The Mongo distinguished gradations in social status in three broad categories: those with authority, those with inferior status, and those with no voice at all in local matters. At the top of village society were the leaders of compounds, who were the dominant "big-men" of the Mongo. They administered the internal affairs of their compounds, delegated tasks and managed food production, acted as arbitrators of disputes, and represented the compounds to the outside world. Within the villages, they formed the councils of elders that governed according to ancestral laws and regulated external relations. These village leaders held special signs of office, consumed the best portions of the hunt, had the most wives, and received respect and deference from the entire community.
There were several categories of people with inferior status in Mongo society. The largest group with low status were the women, who clearly occupied a lower social rung than the men. Although economically incorporated into her husband's family, a wife remained a member of her own family politically, and she had little say in the larger issues concerning the community. Women were given the monotonous task of gathering foods and forest products; men gathered only the items that were considered more prestigious. With few exceptions, women did not possess individual property and could not dispose of the fruits of their labor without the consent of their husbands. They also received harsher penalties than men for social infractions such as adultery.
Refugees, maternal kin, and slaves were other groups with low status in Mongo society. They were all considered inferior to the resident kin group and were dependent upon the reigning big-men. The refugees were groups of people, usually comprising one or two household compounds, who had fled their homes because of war, famine, or epidemics. Groups or individuals sometimes left their own household compounds to find refuge with their maternal kin for personal reasons (such as being denied bride-price or being obliged to leave following serious offenses, such as murder).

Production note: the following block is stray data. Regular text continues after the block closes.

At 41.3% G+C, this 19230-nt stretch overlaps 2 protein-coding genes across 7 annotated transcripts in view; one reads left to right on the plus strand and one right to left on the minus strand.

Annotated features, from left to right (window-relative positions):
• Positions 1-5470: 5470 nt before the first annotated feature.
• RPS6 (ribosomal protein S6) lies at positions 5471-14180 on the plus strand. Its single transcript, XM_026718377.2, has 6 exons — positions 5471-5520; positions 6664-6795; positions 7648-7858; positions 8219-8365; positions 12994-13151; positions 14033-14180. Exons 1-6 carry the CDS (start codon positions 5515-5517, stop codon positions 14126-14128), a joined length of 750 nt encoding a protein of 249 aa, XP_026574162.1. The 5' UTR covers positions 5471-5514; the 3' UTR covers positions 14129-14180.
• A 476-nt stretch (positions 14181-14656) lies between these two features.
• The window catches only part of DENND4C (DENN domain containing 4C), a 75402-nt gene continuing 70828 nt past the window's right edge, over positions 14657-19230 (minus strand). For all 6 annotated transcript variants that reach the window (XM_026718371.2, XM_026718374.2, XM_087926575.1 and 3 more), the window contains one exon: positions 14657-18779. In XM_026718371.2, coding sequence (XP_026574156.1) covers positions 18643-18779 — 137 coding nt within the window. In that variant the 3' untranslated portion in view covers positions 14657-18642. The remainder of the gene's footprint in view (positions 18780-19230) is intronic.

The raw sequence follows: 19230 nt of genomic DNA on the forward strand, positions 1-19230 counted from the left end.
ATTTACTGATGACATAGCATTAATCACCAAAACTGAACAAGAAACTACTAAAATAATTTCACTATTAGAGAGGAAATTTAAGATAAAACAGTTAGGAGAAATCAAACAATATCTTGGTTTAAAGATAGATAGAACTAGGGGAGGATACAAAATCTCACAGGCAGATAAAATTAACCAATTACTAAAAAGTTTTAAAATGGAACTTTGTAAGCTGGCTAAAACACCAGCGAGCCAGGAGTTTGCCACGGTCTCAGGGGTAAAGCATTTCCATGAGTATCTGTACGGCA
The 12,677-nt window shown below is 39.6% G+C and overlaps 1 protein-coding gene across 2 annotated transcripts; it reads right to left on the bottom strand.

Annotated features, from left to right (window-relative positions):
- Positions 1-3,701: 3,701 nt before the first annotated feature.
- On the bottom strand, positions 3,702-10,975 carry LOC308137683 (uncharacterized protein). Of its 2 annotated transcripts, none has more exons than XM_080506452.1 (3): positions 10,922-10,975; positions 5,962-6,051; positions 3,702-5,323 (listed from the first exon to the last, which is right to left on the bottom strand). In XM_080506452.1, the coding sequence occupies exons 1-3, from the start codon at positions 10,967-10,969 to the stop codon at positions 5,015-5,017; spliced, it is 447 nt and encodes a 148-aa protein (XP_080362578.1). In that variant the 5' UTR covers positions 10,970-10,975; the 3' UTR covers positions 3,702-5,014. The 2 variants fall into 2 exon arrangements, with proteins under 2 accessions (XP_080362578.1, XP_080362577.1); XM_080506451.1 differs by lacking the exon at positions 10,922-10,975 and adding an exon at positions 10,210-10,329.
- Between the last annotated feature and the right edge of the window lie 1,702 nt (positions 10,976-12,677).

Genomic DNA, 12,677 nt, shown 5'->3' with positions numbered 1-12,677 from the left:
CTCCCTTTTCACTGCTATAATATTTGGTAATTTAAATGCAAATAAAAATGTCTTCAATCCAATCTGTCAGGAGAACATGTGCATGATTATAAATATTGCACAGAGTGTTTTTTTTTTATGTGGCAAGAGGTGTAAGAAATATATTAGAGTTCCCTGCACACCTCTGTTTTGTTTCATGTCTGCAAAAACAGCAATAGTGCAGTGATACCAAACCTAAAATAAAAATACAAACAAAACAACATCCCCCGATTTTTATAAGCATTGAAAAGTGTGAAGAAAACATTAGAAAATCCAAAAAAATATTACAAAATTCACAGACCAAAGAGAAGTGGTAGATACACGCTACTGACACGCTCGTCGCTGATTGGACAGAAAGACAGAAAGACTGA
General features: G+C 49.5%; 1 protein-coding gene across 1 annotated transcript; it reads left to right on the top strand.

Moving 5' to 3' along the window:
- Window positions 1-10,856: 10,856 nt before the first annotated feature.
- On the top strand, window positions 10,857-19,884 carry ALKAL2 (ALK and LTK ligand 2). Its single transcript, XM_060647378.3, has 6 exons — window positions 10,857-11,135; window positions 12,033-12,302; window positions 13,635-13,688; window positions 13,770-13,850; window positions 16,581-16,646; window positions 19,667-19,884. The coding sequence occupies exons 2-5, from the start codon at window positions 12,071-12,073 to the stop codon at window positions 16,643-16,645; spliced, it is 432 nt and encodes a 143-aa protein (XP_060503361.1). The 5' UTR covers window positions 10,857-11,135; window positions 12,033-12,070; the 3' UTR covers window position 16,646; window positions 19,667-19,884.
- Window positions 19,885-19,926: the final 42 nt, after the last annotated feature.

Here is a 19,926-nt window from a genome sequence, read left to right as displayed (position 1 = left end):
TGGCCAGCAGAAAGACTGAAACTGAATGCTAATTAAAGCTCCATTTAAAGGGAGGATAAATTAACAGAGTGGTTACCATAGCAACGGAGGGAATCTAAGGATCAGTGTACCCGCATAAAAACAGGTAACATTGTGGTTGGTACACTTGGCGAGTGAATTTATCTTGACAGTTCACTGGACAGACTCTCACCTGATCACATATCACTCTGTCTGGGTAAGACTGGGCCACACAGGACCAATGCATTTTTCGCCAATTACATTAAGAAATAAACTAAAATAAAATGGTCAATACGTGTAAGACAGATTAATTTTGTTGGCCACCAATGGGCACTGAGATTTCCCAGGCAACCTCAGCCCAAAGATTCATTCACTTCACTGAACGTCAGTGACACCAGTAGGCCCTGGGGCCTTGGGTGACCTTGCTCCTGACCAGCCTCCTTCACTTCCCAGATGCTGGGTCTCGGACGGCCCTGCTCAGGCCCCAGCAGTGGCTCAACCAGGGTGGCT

Most slaves were captured as a consequence of small-scale warfare. Separated from the protection of their kin, slaves had no rights. They were completely dependent on their patrons—politically, economically, and socially. In most cases, slaves were well treated even though they remained socially inferior. Their loyalty was ensured through controlled assimilation by their masters, who provided the slaves with wives and land. Masters also protected their slaves from the abuse and exploitation of others.
Kinship and seniority were both important in Mongo society. Political authority was based on wealth, but it was legitimized according to genealogical descent. Once established, big-men maintained or increased their power through land allocation, matrimonial exchange, and rights of appropriation, which were all expressed in terms of kinship and seniority. Young men were expected to follow the direction of their elders because they, too, would eventually inherit positions of power and prestige.
Religion and Expressive Culture
Ideological and moral principles and social reality are mirrored in the culture of the Mongo, particularly in their oral literature, which includes histories, folktales, proverbs, poems, songs, and greetings. Traditional folktales, which were usually centered on a moral or a piece of wisdom, were an essential part of a child's education, and proverbs dealt with all aspects of life, although the ideals of mutual obligation, respect for authority, and the importance of the family were particularly stressed.
The worship of ancestors played a central part in the traditional religion of the Mongo. People believed in a number of different deities and spirits, including a Supreme Being, butthese were approachable only through the intervention of deceased elders and relatives. Prayers for healthy children, success in battle, or safe journeys were therefore addressed to the ancestors. The practice of witchcraft was also a part of Mongo culture. Villagers attributed most types of misfortune—including illness, infertility, bad luck, or extreme poverty—to spells or charms in operation against them. These, in turn, were most often attributed to a competitor's greed, ambition, or hatred. At the same time, significant good fortune or success was perceived to be linked to the possession of beneficial charms and amulets, of which the witch doctor possessed more than anyone else in the village.